China has decided to overhaul Hong Kong’s polling system and elections to Hong Kong’s legislature are likely to be deferred till September 2022 as Beijing moves to further tighten its control over the former British colony.
The changes will be cleared at the annual session of the National People’s Congress, China’s parliament, that started on Friday and will continue for a week.
According to Chinese lawmaker Wang Chen, Beijing will change the size, composition, and formation method of an electoral committee that chooses Hong Kong’s leader.
Some of the changes that could be brought, according to local media, is that the overall size of the electoral committee would be increased from 1,200 to 1,500, and the city’s legislature from 70 to 90 seats.
At present, half of the 70 seats in the legislative council are directly elected which would then shrink once the extra seats that are being added will be picked by the electoral committee. The other half includes industries, unions, and professions that are largely pro-Beijing.
The council scrutinises bills, passes laws, approves spending and has the power to endorse the appointment and removal of judges.
In fact, the representation of community-level district council officials in both the election committee and the legislative council may be scrapped as well.
The district councils are Hong Kong’s only fully democratic institution with right now about 90 percent of the 452 district seats being controlled by the democratic camp - the humiliating loss in 2019 had irked Beijing even though the district councils mostly deal with issues such as bus stops and garbage.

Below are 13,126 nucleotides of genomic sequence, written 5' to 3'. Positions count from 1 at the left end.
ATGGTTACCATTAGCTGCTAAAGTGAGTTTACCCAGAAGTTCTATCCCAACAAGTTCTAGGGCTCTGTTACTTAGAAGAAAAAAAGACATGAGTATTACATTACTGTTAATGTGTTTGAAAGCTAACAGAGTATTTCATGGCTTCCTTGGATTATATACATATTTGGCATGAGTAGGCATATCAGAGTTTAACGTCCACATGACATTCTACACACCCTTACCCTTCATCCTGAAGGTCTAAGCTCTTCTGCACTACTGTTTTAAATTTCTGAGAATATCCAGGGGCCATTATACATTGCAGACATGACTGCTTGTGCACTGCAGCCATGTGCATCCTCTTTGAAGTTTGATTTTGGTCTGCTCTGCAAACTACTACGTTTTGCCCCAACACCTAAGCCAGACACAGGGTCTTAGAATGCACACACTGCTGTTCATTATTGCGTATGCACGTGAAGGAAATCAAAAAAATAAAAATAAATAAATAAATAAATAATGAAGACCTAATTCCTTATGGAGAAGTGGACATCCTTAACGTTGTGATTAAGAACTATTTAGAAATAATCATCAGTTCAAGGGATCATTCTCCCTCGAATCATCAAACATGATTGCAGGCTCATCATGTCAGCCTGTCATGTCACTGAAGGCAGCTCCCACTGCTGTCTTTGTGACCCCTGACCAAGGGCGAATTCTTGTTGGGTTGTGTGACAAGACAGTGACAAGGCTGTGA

The move, which could be a serious blow to pro-democracy hopes, will ensure that all public institutions in Hong Kong are controlled by those patriotic to Beijing.
Hong Kong has been witnessing widespread pro-democracy protests since June 2019 - but the period has also seen severe crackdown on all the pro-democracy leaders and activists resulting them in going to prison or in exile.
Many of the pro-democracy legislators had resigned from their post last year as well. Beijing had also introduced a strict security law which allows China to take action against any seems to be undermining its authority.
China’s action had come under severe criticism from countries like the US and the UK but has failed to it. The new move, once implemented, would reportedly finish any possibility of the opposition affecting the outcome of elections in Hong Kong.
The former British colony was returned to China in 1997 under the promise of the latter maintaining a high degree of autonomy but with the reported changes the autonomy may become a thing of the past.
In fact, Chinese premier Li Keqiang noted that Beijing will “resolutely guard against and deter” any interference by external forces in Hong Kong’s affairs.
During the opening session of the NPC, Li Keqiang said China will ensure the implementation of law and enforcement mechanisms to safeguard national security in Hong Kong.
China’s parliament spokesman, Zhang Yesui, said the electoral reforms were necessary to “move with the times” while emphasising that parliament has the power and responsibility to make the decision to “improve” the political system.
Miriam M Lexmann, who is member of the European Parliament, said “the Chinese Communist Party no longer even pretends that it is breaking international agreements and crushing #HongKong’s freedoms.”
“The question is, is the EU going to continue pretending that it is doing something about it, or are we finally going to #StandWithHongKong?,” she tweeted.
Additional reporting by agencies